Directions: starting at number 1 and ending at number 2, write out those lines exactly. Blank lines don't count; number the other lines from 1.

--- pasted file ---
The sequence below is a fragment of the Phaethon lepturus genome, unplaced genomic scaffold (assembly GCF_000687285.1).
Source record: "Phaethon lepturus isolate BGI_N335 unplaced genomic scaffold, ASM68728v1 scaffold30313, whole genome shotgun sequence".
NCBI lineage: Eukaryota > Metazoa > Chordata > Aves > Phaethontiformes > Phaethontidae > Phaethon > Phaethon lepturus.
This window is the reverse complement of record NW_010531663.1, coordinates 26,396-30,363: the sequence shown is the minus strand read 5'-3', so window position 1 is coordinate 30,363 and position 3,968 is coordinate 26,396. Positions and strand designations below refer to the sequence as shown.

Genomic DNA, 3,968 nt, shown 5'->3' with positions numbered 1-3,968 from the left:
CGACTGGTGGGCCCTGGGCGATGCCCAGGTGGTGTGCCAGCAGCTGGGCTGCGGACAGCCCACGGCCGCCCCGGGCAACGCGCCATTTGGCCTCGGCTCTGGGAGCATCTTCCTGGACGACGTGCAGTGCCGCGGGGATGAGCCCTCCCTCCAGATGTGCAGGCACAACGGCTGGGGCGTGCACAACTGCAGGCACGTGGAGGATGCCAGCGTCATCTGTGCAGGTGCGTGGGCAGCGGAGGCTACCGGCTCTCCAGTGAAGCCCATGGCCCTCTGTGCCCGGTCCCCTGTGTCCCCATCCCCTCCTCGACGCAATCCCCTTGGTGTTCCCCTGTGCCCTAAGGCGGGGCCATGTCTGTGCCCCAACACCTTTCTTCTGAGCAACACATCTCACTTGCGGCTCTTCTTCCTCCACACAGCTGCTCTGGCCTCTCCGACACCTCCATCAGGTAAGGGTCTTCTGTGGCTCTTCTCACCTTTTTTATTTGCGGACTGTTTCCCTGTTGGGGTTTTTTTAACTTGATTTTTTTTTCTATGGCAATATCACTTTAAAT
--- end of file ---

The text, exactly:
The sequence below is a fragment of the Phaethon lepturus genome, unplaced genomic scaffold (assembly GCF_000687285.1).
Source record: "Phaethon lepturus isolate BGI_N335 unplaced genomic scaffold, ASM68728v1 scaffold30313, whole genome shotgun sequence".